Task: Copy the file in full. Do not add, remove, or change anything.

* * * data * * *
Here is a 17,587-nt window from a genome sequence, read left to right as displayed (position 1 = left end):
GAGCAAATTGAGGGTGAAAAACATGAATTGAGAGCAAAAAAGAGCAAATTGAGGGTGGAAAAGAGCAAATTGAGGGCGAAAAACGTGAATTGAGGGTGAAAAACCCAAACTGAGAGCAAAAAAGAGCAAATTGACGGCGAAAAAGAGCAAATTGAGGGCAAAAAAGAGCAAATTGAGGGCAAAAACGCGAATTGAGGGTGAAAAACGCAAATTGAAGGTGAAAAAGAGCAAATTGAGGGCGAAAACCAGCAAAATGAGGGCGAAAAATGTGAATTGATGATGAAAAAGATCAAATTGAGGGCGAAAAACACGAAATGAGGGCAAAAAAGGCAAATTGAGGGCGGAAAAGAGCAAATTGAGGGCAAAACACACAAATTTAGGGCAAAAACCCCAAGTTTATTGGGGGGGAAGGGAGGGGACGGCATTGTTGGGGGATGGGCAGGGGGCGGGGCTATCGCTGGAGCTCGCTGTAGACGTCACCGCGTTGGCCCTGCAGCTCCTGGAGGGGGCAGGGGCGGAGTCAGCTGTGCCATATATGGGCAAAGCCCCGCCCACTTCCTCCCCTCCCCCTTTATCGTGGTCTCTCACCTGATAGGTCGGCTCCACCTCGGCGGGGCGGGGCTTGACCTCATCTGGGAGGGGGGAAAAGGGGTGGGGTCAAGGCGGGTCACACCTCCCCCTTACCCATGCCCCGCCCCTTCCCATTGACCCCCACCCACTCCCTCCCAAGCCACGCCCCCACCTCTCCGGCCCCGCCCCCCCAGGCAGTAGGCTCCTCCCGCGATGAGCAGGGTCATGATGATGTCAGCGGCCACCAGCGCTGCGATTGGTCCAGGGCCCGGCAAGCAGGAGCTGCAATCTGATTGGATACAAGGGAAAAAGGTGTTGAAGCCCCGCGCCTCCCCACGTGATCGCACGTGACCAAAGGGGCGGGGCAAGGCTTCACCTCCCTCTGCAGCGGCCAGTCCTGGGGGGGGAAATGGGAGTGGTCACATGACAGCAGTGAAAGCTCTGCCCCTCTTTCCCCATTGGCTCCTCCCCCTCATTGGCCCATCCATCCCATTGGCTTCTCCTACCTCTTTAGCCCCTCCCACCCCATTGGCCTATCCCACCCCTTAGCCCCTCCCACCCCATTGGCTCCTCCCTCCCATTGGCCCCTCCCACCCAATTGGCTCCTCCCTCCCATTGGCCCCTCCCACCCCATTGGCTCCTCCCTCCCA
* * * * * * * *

Here is a 17,587-nt window from a genome sequence, read left to right as displayed (position 1 = left end):
GAGCAAATTGAGGGTGAAAAACATGAATTGAGAGCAAAAAAGAGCAAATTGAGGGTGGAAAAGAGCAAATTGAGGGCGAAAAACGTGAATTGAGGGTGAAAAACCCAAACTGAGAGCAAAAAAGAGCAAATTGACGGCGAAAAAGAGCAAATTGAGGGCAAAAAAGAGCAAATTGAGGGCAAAAACGCGAATTGAGGGTGAAAAACGCAAATTGAAGGTGAAAAAGAGCAAATTGAGGGCGAAAACCAGCAAAATGAGGGCGAAAAATGTGAATTGATGATGAAAAAGATCAAATTGAGGGCGAAAAACACGAAATGAGGGCAAAAAAGGCAAATTGAGGGCGGAAAAGAGCAAATTGAGGGCAAAACACACAAATTTAGGGCAAAAACCCCAAGTTTATTGGGGGGGAAGGGAGGGGACGGCATTGTTGGGGGATGGGCAGGGGGCGGGGCTATCGCTGGAGCTCGCTGTAGACGTCACCGCGTTGGCCCTGCAGCTCCTGGAGGGGGCAGGGGCGGAGTCAGCTGTGCCATATATGGGCAAAGCCCCGCCCACTTCCTCCCCTCCCCCTTTATCGTGGTCTCTCACCTGATAGGTCGGCTCCACCTCGGCGGGGCGGGGCTTGACCTCATCTGGGAGGGGGGAAAAGGGGTGGGGTCAAGGCGGGTCACACCTCCCCCTTACCCATGCCCCGCCCCTTCCCATTGACCCCCACCCACTCCCTCCCAAGCCACGCCCCCACCTCTCCGGCCCCGCCCCCCCAGGCAGTAGGCTCCTCCCGCGATGAGCAGGGTCATGATGATGTCAGCGGCCACCAGCGCTGCGATTGGTCCAGGGCCCGGCAAGCAGGAGCTGCAATCTGATTGGATACAAGGGAAAAAGGTGTTGAAGCCCCGCGCCTCCCCACGTGATCGCACGTGACCAAAGGGGCGGGGCAAGGCTTCACCTCCCTCTGCAGCGGCCAGTCCTGGGGGGGGAAATGGGAGTGGTCACATGACAGCAGTGAAAGCTCTGCCCCTCTTTCCCCATTGGCTCCTCCCCCTCATTGGCCCATCCATCCCATTGGCTTCTCCTACCTCTTTAGCCCCTCCCACCCCATTGGCCTATCCCACCCCTTAGCCCCTCCCACCCCATTGGCTCCTCCCTCCCATTGGCCCCTCCCACCCAATTGGCTCCTCCCTCCCATTGGCCCCTCCCACCCCATTGGCTCCTCCCTCCCA